An actual photo taken in daylight 🙂
Whilst today is dark and dreary again and even with my daylight lamp I have given up working, the other day it was sunny and light so I managed to take a photo in better light conditions.
The Banyan Tree is now completely finished and I am moving on to the trees on the right hand side which will then give me a framework within which to work on the background before tackling the two figures which are really the focus of the piece.
Whilst working on this I have been converting some new pencils. I don’t need any but like most artists I love new tools of any kind and pencils are no different.
Prismacolours are the most affordable and have such lovely colours but I do know they are prone to breaking and can cause problems. Luminance are so expensive and far fewer in number but do have such a good reputation although I did hear of someone who sold hers as she couldn’t get on with them.
If I did buy any more I would really need to think about storage. If I did this then I would probably need to see about setting up a proper work space rather than working on my lap in the conservatory where I have light, warmth and often company, a place and way of working that suits me. So for now I’m sticking with what I’ve got….today at least 🙂
Hope this is in focus enough to make out. I really should take photos while there is daylight rather than when the light is going. Its not that it’s particularly dark today but dusk comes quicker and earlier than I anticipate especially when the day has been reasonably light for a change.
Anyway, today has been about working on the Bayan Tree, bringing some deeper areas behind what was there and deepening the layers on some of the tree. Its amazing how I can think I’ve finished an area only to realise there are more layers to go still. It makes me realise how much more work I could have done on some of my earlier pieces of CP work. Still that’s what its all about isn’t it….working….practicing….learning…..developing….. and hopefully improving.
You may also be able to make out a few paler areas to the right where I have started to lay in some of the other trees and leaves a little more. When I have finished the Bayan Tree this is where I am going next.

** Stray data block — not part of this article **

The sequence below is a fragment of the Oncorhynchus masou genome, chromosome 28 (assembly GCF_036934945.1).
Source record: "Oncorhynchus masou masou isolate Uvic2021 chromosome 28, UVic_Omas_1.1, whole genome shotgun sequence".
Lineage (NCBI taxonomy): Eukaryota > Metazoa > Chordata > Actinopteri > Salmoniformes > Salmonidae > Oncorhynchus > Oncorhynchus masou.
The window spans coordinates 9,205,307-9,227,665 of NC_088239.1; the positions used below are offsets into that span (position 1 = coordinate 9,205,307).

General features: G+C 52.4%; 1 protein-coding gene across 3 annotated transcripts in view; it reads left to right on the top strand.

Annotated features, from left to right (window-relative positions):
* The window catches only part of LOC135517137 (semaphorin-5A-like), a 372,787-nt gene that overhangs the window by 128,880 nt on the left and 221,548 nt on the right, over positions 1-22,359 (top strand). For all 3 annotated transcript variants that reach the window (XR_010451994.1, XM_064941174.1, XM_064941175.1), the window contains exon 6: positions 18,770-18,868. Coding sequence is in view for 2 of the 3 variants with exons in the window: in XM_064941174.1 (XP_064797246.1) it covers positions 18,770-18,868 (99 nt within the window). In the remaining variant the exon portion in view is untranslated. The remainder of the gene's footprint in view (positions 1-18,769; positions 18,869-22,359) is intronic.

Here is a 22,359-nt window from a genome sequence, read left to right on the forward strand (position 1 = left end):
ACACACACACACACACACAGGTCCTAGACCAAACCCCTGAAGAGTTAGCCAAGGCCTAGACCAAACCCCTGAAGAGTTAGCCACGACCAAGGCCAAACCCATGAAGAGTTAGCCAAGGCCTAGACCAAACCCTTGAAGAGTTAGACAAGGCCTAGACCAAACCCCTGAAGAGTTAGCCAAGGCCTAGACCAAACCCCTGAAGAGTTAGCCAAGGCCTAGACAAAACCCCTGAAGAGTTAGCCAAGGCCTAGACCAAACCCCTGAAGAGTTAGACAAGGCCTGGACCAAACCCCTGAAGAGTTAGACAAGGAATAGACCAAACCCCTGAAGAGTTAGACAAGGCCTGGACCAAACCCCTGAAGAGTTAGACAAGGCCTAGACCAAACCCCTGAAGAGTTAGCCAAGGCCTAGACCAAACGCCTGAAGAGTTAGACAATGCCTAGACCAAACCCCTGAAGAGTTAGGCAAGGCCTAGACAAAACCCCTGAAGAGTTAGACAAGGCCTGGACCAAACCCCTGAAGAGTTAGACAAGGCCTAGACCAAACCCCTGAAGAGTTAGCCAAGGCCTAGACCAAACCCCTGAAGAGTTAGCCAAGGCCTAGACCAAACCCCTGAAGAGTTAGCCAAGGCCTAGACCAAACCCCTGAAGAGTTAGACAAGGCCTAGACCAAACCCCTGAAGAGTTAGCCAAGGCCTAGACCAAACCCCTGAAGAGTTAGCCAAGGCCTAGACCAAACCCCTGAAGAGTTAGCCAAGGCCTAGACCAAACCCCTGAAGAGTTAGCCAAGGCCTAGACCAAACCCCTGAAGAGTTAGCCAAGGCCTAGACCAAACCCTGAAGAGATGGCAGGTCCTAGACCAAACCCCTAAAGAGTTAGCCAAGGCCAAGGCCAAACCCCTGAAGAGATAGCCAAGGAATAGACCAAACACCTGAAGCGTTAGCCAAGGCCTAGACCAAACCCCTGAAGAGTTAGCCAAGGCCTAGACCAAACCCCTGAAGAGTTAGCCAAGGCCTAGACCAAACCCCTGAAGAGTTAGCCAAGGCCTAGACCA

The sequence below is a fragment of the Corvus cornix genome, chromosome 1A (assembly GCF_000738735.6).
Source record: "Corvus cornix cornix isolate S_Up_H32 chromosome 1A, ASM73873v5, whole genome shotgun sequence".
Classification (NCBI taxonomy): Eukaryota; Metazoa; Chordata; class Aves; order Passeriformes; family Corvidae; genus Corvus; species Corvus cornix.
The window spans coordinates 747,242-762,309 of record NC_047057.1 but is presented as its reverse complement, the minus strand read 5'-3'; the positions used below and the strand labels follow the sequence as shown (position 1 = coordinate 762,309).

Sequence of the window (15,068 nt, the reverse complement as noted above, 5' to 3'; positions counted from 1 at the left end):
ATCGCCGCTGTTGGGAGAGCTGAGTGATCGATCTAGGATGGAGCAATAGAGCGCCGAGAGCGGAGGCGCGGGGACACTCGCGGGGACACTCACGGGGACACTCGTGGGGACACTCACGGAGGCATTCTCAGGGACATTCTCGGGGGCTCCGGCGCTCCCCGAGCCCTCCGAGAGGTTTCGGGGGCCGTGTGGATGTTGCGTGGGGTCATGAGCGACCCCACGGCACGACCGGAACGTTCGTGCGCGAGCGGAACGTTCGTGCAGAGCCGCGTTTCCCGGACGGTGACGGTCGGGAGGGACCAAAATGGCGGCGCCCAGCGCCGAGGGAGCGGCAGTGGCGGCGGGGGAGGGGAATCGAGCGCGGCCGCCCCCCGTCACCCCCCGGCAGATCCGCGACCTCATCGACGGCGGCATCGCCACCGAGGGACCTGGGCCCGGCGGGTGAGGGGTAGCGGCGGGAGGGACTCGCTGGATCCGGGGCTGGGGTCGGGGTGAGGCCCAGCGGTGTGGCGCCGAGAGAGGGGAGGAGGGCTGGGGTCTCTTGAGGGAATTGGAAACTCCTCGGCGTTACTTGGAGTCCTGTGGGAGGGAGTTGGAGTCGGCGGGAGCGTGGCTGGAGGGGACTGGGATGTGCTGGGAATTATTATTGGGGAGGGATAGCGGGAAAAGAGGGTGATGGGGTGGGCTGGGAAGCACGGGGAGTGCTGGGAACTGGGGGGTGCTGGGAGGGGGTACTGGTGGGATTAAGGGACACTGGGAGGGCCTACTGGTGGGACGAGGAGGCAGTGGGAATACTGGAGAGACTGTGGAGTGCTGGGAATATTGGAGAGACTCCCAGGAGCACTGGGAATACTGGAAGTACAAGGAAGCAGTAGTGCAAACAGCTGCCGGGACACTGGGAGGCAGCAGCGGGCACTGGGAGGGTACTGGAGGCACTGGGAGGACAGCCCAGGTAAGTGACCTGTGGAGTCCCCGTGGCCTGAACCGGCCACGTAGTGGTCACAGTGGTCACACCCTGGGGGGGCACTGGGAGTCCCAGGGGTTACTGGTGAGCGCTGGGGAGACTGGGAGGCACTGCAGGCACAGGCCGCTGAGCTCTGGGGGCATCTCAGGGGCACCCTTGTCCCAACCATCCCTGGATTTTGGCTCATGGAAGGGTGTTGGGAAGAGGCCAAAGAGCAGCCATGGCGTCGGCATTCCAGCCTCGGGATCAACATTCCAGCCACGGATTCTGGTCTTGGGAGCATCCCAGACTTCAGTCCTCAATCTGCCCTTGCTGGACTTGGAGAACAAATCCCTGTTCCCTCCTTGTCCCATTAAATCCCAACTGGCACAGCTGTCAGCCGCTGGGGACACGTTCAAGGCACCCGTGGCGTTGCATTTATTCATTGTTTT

The colours look a little different today as this was taken in the dying daylight rather than under a daylight lamp. I hope its clear enough to make out and isn’t too dark but I wanted to show what the early layers looked like having mentioned it in my last post.
Sometimes this is referred to as underpainting which is a bit misleading really. For me underpainting is what I do when I am using watercolour pencils or watercolour paint to cover the white paper before laying down colour with the coloured pencils. The reason for doing this is because it then takes less coloured pencil to build up the depth of colour afterwards. I sometimes do this if I know I want to leave some watercolour as it is and bring some areas to the fore by overlaying with coloured pencil. Otherwise for me it is just part of the technique of coloured pencil, that of laying down layer upon layer to bring depth of colour to a piece of work.
Anyway, if you look at the picture you can see some leaves that are finished or almost finished and some that have only two or three layers of colour and which look really pale. I have done the same for some of the trees.
I don’t usually work this way as I prefer to complete a section before moving on but in this piece I need to lay in some areas i.e. the leaves and trees so I can see where I am going with the background.
A chilly, wet, miserable day so I set up my daylight lamp and continued working slowly on the piece of work I mentioned yesterday.
I’m reaching a point where I had something to share and knowing how much I enjoy seeing how other people work am happy to post something that has the under layers showing in some areas. I think it always helps to see how much of a mess someone else’s work looks, that way I don’t feel as bad when mine is at that stage 🙂
I have no title for this yet but it is the final piece for my London Art College Coloured Pencil Certificate, the brief for which is ‘people in a scene’. Hopefully you will see the people start to unfold in time.
I am adding two photos, yesterday’s and today’s you can see how much (little) work I managed to get done in about three hours.
Please excuse the photos, a dark day and an LED lamp are not the best combination at all.
The problem with coloured pencil work is that it is very slow, or at least it is for me. With watercolour I can work relatively quickly although I do have to be patient and wait for the paint to dry when working in layers but even that is fast compare to coloured pencils.
I do love coloured pencils though even if it can take an hour or two to complete about 5-10cm on some days.
When I began working with them I hated the pace I was forced to work at, the patience I needed escaped me, until that is I found myself immersed in the work, lost in what I was doing, totally at peace, absorbed and meditative as I worked. What frustrated me once is what I now love.